Greetings, fellow entrepreneurs!
I’m Jim Gordon, the CEO, Founder, and Lead Systems Architect at Cloud Notions, LLC. Cloud Notions is the local Columbus, GA Partner Consulting Agency for Salesforce.com, Amazon Web Services (AWS), DocuSign, Hubspot, and several other high-tech business tools. I come from a technology background, having worked on many projects using everything from MS .NET, Java, Oracle, Flash Player (gasp!), and Android/iPhone apps. I’ve also dabbled in robotics and game development.
I feel very strongly about contributing to the local tech and entrepreneurship community, as I am the leader of the local Salesforce User Group and an active supporter of StartUP Columbus and several local charitable initiatives. You may know me as a guest judge in the recent StartUP Columbus Pitch Competition!
This blog post will outline several ways entrepreneurs can leverage technology in their businesses. In general, there are two technology scenarios for entrepreneurs: technology IS your business, or technology ENABLES your business. We’ll discuss both.
Technology IS your Business
For high-tech startups, technology IS the business. The good news is that this type of business has never been more feasible. The barriers to entry are low, and new cloud-based tools make scaling more accessible than ever.
If you have good engineering skills and a great product-market fit, then you can create a viable business via “sweat equity.” For example, you could build a proof-of-concept app on the AWS free-tier and use that to validate the product, attract co-founders, and secure investment. But don’t rule out founding a high-tech startup if you aren’t an engineer. Industry-specific knowledge is just as necessary as software engineering skills. For example, if you have extensive medical knowledge, you may be a perfect fit to run a medical database startup.
Whether you are a technical founder or not, I’d recommend reading up on the Software Development Lifecycle (SDLC), prototyping, software MVPs, and product-market fit. These days, even a novice can make software in their basement. But there’s a formal process to building the right software that solves the right problem the right way. Make sure to research those terms and ensure your co-founders and partners are following SDLC best practices.
Technology ENABLES your Business
Technology still has a powerful role to play in non-technical startups. Computers have become ubiquitous: even “low tech” small businesses use technology to automate their processes, reduce overhead, and give their customers world-class service. As a very simplified example, let’s look at a business that has been around for centuries: the barbershop. These days, even small barbershops have a website with scheduling software. That appointment software will often send automated text messages to remind customers of appointments and even collect payments.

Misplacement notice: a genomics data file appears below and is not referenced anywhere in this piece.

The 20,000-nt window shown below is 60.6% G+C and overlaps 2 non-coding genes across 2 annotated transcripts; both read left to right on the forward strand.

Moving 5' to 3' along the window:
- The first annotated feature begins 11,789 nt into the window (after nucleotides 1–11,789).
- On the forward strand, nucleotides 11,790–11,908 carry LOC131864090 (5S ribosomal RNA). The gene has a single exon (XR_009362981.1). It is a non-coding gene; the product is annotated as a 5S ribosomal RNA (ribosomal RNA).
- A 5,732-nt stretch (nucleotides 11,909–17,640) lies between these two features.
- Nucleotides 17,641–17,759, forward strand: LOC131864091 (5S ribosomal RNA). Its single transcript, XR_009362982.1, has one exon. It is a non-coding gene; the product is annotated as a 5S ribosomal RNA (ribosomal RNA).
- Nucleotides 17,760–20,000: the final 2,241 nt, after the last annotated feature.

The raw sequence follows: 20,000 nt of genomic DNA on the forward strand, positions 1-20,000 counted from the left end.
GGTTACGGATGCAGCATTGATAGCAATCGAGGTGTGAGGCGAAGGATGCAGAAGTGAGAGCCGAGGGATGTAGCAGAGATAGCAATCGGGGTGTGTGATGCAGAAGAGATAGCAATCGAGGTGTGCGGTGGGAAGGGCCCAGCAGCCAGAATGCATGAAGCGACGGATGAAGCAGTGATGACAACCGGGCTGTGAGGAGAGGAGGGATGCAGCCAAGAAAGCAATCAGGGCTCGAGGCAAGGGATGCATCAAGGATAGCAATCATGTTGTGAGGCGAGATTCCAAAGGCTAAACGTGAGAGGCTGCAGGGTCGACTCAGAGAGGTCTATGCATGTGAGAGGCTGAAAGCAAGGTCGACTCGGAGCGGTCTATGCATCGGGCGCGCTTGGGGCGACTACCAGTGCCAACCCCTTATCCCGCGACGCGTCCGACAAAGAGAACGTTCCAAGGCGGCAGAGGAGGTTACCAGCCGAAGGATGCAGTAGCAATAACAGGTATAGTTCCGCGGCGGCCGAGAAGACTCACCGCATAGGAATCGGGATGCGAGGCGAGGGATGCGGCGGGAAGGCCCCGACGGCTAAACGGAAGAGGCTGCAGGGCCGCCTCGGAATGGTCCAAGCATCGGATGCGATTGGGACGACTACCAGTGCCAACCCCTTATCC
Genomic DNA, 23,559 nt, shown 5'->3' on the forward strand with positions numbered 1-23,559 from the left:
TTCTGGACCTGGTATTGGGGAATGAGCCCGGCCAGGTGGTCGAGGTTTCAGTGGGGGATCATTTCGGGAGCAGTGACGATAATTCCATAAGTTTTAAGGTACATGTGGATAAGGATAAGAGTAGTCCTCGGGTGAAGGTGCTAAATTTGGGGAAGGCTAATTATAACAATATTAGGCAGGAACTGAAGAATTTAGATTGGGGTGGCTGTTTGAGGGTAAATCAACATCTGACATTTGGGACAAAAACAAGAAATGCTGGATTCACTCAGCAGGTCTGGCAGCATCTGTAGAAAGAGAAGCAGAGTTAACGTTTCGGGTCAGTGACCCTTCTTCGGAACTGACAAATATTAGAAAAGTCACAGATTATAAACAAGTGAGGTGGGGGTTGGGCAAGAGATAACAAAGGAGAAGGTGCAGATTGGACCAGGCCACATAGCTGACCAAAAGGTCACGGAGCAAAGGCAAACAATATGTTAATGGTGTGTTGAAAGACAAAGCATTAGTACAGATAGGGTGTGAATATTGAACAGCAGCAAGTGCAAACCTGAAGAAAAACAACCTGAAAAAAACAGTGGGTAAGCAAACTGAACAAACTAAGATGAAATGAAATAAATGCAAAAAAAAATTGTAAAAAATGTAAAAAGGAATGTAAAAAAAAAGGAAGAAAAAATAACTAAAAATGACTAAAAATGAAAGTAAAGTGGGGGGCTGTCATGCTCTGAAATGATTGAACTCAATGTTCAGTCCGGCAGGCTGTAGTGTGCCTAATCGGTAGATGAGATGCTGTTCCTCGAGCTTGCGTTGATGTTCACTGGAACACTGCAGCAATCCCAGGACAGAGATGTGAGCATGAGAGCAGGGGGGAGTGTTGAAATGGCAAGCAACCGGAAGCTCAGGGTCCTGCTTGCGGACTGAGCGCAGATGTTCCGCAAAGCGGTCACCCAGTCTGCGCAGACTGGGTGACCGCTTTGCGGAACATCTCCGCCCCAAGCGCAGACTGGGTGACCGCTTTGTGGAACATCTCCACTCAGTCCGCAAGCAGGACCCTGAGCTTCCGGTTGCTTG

Technology has allowed small businesses and startups to do more with less. Instead of paying a phone clerk, they use scheduling software. Instead of driving paper checks to the bank, they take online payments. Instead of waiting for customers to become unhappy, they get automated feedback after each visit to address issues. Technology can reduce back-office costs and multiply your reach when communicating with customers. If you are an entrepreneur in the startup space, I’d strongly recommend automating your business processes.
Make business software decisions based on the potential for workflow automation and integration between tools. People are your most valuable (and expensive) resource. Don’t pay people to move paperwork from one side of the office or copy/paste between two systems.
One advantage of being a startup: your tools and processes haven’t been etched in stone yet. Larger competitors may find it difficult to pivot, but startups are more agile and have no limitations. They can start with best-of-breed tools and processes.
Putting It All Together
Whether your startup is in the high-tech space or some other industry, today’s technology tools can provide the leverage you need to get your business running at full speed. Talk with your co-founders, advisers, and partners about major technology decisions.
And, of course, make sure to reach out to StartUP Columbus for consultation, mentorship, events, workspace, and a ton of other resources. StartUP Columbus is committed to cultivating a thriving entrepreneurial ecosystem in Columbus.